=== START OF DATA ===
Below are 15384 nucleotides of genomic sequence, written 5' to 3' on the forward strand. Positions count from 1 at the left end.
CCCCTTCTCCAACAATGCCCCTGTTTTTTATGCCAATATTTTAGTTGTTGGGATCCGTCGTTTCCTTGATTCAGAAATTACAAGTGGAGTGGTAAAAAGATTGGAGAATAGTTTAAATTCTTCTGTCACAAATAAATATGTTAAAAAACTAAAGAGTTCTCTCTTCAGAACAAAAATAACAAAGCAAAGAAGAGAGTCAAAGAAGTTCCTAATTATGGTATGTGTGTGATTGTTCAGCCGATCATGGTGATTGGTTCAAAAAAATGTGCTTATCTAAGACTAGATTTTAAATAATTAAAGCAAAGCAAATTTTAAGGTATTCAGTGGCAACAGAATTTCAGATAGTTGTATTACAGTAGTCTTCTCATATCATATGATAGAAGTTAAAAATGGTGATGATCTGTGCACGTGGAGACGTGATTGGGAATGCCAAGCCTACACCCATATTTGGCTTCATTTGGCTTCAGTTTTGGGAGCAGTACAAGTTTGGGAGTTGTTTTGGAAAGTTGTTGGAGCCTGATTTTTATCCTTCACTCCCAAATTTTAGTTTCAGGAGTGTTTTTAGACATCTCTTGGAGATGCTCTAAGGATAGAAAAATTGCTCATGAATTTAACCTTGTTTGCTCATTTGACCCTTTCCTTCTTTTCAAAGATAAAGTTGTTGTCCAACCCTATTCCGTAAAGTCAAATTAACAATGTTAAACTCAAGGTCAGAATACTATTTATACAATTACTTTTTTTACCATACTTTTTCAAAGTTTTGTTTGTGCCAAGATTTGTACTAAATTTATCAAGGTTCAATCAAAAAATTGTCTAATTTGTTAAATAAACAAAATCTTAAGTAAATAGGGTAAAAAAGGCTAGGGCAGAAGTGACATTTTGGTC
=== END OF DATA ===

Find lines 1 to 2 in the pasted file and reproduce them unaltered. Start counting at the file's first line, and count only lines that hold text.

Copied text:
Below are 15384 nucleotides of genomic sequence, written 5' to 3' on the forward strand. Positions count from 1 at the left end.
CCCCTTCTCCAACAATGCCCCTGTTTTTTATGCCAATATTTTAGTTGTTGGGATCCGTCGTTTCCTTGATTCAGAAATTACAAGTGGAGTGGTAAAAAGATTGGAGAATAGTTTAAATTCTTCTGTCACAAATAAATATGTTAAAAAACTAAAGAGTTCTCTCTTCAGAACAAAAATAACAAAGCAAAGAAGAGAGTCAAAGAAGTTCCTAATTATGGTATGTGTGTGATTGTTCAGCCGATCATGGTGATTGGTTCAAAAAAATGTGCTTATCTAAGACTAGATTTTAAATAATTAAAGCAAAGCAAATTTTAAGGTATTCAGTGGCAACAGAATTTCAGATAGTTGTATTACAGTAGTCTTCTCATATCATATGATAGAAGTTAAAAATGGTGATGATCTGTGCACGTGGAGACGTGATTGGGAATGCCAAGCCTACACCCATATTTGGCTTCATTTGGCTTCAGTTTTGGGAGCAGTACAAGTTTGGGAGTTGTTTTGGAAAGTTGTTGGAGCCTGATTTTTATCCTTCACTCCCAAATTTTAGTTTCAGGAGTGTTTTTAGACATCTCTTGGAGATGCTCTAAGGATAGAAAAATTGCTCATGAATTTAACCTTGTTTGCTCATTTGACCCTTTCCTTCTTTTCAAAGATAAAGTTGTTGTCCAACCCTATTCCGTAAAGTCAAATTAACAATGTTAAACTCAAGGTCAGAATACTATTTATACAATTACTTTTTTTACCATACTTTTTCAAAGTTTTGTTTGTGCCAAGATTTGTACTAAATTTATCAAGGTTCAATCAAAAAATTGTCTAATTTGTTAAATAAACAAAATCTTAAGTAAATAGGGTAAAAAAGGCTAGGGCAGAAGTGACATTTTGGTC